US jobless rate ticks up
- Published: 2/11/2012 at 08:48 PM
- Online news:
The US unemployment rate rose to 7.9% in October from 7.8% the previous month, the government said Friday in a highly anticipated report ahead of Tuesday's presidential election.
Job seekers attend a career fair in New York in August.
Though the jobless rate ticked up a notch, the economy added 171,000 jobs in October, well above expectations.
The Labor Department noted job growth in professional and business services, health care and the retail sector, while governments trimmed their payrolls.
The number of unemployed people -- 12.3 million -- was slightly higher, following a dip in September.
Most analysts had forecast the rise in the unemployment rate, but the job growth far outpaced the 125,000 estimate.
The better-than-expected jobs report serves as the final snapshot on the economy as President Barack Obama battles for re-election next Tuesday in a neck-and-neck race against Republican challenger Mitt Romney.
The Labor Department's sharp revisions to previous months numbers showed a substantial improvement in job growth since mid-2012.
The department raised its estimates for August and September job growth by 33%.
A rolling three-month average suggests a job creation trend that is picking up pace: the US added 170,000 jobs per month in the August-October period, compared with 146,000 in the three months to September and 94,000 in the prior period.
The private sector again led the jobs gain.
A net 184,000 private-sector jobs were added in October, a jump of 44% from September and the best growth since February, while governments pared 13,000.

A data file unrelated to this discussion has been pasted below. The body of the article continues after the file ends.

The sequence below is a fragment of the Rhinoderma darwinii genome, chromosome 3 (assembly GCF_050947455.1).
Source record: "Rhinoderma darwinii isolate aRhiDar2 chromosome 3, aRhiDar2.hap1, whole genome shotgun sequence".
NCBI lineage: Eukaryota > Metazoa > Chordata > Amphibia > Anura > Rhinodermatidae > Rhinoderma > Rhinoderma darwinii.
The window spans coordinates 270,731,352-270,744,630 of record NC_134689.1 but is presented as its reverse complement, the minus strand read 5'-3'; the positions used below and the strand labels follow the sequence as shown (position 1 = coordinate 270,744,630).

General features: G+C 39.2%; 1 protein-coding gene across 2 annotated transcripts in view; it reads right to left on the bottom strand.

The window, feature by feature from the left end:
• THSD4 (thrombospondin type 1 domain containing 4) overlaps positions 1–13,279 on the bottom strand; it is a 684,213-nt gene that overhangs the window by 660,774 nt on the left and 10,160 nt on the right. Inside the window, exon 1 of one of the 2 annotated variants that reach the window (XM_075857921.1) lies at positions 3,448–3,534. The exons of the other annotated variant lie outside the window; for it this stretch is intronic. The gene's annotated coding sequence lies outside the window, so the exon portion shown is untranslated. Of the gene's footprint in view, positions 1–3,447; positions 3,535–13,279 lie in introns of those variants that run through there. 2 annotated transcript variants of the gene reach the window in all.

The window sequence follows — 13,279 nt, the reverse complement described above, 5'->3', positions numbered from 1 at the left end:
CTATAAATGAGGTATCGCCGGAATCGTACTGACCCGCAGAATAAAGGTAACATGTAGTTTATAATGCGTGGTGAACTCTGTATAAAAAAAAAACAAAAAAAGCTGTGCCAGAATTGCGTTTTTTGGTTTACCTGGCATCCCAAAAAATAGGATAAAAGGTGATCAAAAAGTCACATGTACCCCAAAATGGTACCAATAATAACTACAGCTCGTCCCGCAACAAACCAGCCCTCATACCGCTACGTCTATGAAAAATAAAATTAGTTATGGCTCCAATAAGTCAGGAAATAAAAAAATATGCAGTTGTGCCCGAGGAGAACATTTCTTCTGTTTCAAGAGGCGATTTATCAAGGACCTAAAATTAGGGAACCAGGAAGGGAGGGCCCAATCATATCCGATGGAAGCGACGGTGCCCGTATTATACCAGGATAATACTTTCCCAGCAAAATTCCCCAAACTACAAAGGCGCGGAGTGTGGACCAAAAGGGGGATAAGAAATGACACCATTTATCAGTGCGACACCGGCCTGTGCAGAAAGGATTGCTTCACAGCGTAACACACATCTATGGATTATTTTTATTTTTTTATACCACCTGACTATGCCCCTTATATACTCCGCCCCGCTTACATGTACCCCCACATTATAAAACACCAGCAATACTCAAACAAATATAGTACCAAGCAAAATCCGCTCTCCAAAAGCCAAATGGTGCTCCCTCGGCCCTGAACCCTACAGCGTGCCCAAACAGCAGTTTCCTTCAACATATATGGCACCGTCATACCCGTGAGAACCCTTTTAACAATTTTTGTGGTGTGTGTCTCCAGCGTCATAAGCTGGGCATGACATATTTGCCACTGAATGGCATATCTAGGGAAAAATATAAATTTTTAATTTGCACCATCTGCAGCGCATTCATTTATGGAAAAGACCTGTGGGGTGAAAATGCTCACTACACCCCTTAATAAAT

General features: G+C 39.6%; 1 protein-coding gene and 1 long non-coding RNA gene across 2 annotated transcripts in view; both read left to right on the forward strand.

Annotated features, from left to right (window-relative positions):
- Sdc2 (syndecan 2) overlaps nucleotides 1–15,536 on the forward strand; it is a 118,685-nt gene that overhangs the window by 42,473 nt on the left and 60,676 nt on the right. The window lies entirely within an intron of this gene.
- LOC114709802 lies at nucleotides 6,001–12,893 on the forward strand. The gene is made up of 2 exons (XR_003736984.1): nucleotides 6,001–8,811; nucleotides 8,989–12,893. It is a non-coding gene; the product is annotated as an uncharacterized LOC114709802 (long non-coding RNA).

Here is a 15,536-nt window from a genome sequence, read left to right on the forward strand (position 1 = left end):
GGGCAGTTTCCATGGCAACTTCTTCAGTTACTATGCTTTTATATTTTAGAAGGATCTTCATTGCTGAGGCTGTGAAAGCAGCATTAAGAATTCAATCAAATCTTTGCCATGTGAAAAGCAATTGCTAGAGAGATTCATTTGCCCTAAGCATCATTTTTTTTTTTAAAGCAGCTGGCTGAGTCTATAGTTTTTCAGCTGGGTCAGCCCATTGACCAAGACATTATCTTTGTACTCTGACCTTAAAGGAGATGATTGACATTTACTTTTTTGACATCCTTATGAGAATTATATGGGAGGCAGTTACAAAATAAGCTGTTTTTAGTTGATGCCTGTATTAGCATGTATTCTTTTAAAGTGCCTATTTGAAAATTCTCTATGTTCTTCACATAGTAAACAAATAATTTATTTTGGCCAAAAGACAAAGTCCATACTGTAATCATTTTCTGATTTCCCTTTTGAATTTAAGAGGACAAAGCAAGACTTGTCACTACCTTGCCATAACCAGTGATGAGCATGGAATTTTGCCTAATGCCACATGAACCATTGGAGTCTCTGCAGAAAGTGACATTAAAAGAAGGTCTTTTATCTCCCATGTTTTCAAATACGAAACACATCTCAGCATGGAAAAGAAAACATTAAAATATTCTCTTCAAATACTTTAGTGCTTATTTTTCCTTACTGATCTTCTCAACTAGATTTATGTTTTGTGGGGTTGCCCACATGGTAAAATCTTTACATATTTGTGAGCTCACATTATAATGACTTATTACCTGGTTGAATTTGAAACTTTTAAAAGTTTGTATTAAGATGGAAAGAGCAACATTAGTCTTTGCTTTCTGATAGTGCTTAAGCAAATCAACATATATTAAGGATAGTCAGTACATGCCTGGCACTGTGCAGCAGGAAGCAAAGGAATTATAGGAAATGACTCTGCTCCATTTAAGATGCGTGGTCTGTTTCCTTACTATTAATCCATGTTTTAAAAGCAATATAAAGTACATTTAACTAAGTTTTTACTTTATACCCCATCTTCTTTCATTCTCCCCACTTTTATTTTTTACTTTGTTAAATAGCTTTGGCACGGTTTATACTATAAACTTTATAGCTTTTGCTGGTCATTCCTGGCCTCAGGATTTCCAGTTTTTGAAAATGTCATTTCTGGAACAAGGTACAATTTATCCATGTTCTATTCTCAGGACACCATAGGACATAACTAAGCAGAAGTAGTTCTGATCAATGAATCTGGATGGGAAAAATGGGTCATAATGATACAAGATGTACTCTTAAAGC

"The president's election strategists will have something to cheer about in the final four days of the campaign," said Sal Guatieri at BMO Capital Markets.
"Job growth improved meaningfully in October, though a jump in labor force participation lifted the unemployment rate slightly. This suggests the economy is gathering a little momentum, and that GDP growth will improve further in the fourth quarter from the 2.0% pace of the third quarter."
Details of the jobs report revealed a mixed picture of the labour market, where 18.8 million people remain either officially unemployed or have dropped out of the workforce.
The number of long-term unemployed, people without work for at least 27 weeks, rose by 158,000 in October to 5.0 million.
Those working part time for "economic reasons", either because their hours have been cut back or they cannot find full-time, fell by 269,000 to 8.3 million.
About the author
- Writer: AFP
Position: News agency